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  Matrix element of the derivative of an operator between its eigenstates

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I want to calculate a matrix element of the derivative of the Hamiltonian between two eigenstates $\alpha$ and $\beta$ given by $u^\alpha(x,y)$ and $u^\beta(x,y)$ (called the Bloch functions): $$\langle \alpha | \frac{\partial \hat{H}}{\partial k_j}|\beta\rangle$$This is taken from Eq. (3.6) in the paper by Komoto, Topological Invariant and the Quantization of the Hall conductance. In the same paper in Eq. (3.4), they defined the matrix element of v between states $\alpha$ and $\beta$ as:

$$(v)_{\alpha \beta}=\delta_{k_1 k'_1} \delta_{k_2 k'_2} \int_0^{qa} dx \int_0^b dy u_{k_1 k_2}^{\alpha^*} v u_{k'_1 k'_2}^{\beta}$$

The result from the paper is: $(E^\beta -E^\alpha)\langle \alpha| \frac{\partial u^\beta}{\partial k_j} \rangle=-(E^\beta - E^\alpha)\langle \frac{\partial u^\alpha}{\partial k_j}| \beta\rangle$.

I tried using the expression for matrix element between states given in the paper but cannot obtain their result. I think there has to be an integration by parts involved in order to get $(E^\beta - E^\alpha)$ but integration by parts requires the presence of an integral over $k_j$ which is not the case here.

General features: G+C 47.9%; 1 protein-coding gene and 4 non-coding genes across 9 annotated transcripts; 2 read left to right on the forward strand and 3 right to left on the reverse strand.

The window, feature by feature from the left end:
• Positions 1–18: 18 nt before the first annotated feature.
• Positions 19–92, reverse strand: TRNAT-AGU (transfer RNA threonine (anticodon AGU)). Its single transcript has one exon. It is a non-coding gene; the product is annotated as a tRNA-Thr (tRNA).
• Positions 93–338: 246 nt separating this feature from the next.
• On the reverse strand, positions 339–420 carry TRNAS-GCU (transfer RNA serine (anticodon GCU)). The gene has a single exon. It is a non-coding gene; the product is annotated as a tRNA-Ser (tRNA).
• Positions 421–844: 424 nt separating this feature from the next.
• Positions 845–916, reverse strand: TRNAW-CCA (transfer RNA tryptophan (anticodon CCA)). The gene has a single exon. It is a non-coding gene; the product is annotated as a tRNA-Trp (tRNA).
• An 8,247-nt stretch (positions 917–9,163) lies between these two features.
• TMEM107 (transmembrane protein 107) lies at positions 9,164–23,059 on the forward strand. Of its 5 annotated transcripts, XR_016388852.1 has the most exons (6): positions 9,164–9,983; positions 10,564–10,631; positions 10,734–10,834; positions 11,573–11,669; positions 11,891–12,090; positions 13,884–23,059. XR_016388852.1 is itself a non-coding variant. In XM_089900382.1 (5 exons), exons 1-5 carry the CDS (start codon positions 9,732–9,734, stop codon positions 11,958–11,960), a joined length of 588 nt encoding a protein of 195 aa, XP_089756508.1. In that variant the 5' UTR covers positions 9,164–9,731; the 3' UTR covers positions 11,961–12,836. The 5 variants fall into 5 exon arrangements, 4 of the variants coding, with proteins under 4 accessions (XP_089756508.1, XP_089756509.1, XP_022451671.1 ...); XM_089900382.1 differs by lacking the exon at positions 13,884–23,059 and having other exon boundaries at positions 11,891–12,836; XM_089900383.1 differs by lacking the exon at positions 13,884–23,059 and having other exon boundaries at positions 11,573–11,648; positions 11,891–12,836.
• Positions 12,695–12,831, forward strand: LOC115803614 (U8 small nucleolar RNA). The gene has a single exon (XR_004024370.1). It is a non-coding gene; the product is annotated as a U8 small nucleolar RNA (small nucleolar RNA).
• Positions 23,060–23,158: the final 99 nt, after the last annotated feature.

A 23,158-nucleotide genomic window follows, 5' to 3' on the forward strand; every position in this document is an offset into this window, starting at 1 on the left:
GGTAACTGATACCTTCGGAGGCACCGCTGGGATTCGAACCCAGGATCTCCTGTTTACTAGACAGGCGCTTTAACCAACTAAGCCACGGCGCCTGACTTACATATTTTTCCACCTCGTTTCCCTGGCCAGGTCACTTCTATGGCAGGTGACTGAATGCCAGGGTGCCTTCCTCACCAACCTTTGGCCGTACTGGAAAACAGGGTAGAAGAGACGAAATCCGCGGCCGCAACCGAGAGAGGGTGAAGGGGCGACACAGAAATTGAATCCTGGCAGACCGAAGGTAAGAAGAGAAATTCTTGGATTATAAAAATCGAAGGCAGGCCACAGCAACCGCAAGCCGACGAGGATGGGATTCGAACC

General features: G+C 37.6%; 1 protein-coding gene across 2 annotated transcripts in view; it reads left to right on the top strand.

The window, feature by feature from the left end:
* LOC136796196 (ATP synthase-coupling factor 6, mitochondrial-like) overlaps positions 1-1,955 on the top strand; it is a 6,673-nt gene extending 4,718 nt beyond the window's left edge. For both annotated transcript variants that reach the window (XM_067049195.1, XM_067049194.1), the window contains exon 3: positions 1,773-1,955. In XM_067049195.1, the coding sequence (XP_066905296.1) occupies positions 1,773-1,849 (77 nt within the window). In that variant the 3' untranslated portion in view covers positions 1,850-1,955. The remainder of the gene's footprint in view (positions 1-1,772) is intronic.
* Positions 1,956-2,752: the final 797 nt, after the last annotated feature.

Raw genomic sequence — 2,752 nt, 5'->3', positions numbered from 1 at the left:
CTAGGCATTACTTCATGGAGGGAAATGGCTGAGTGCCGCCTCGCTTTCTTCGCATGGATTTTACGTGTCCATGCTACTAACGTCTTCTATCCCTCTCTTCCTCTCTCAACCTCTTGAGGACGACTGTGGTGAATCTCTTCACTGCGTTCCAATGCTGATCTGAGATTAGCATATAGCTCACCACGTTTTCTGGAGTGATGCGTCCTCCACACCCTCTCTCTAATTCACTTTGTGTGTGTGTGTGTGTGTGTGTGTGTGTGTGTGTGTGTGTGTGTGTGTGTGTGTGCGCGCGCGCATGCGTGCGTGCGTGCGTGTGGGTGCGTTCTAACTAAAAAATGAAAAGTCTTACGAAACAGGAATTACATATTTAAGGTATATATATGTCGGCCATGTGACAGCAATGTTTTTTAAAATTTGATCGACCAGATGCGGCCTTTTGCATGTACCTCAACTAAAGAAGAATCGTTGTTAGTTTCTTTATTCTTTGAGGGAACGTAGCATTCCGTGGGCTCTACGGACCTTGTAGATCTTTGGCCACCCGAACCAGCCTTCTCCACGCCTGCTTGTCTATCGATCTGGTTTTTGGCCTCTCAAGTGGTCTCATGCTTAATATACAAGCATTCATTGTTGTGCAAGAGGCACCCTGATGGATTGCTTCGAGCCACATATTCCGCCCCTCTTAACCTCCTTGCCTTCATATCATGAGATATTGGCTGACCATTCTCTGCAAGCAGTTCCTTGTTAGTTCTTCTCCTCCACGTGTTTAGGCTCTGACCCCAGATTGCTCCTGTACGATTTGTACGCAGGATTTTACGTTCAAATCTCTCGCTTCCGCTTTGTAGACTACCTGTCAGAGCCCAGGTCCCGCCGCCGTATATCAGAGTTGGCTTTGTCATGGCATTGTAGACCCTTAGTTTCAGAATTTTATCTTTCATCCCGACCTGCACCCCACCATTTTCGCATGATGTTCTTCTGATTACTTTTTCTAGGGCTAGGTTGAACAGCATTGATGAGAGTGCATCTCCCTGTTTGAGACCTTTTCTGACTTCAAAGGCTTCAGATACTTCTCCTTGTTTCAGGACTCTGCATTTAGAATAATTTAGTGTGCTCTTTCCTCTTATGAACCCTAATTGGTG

asked Jan 2, 2018 in Theoretical Physics by zahmad (5 points) [ no revision ]

1 Answer

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Consider the general matrix element $E^{\beta}\langle \alpha |\nabla \beta \rangle$. This can be simplified as: $$E^{\beta}\langle \alpha |\nabla \beta \rangle=\langle \alpha |\nabla (\hat{H} \beta) \rangle=\langle \alpha |\nabla \hat{H}| \beta \rangle + \langle \alpha |\hat{H} \nabla \beta \rangle=\langle \alpha |\nabla \hat{H}| \beta \rangle + E^{\alpha}\langle \alpha |\nabla \beta \rangle$$

Hence, $\langle \alpha |\nabla \hat{H}| \beta \rangle=(E^{\beta} - E^{\alpha})\langle \alpha |\nabla \beta \rangle$. Similarly if one repeats the calculation starting from $E^{\alpha}\langle \beta |\nabla \alpha \rangle$, one gets $\langle \alpha |\nabla \hat{H}| \beta \rangle=-(E^{\beta} - E^{\alpha})\langle \nabla \alpha | \beta \rangle$. This is exactly what is required to be proved.

answered Apr 2, 2018 by zahmad (5 points) [ no revision ]

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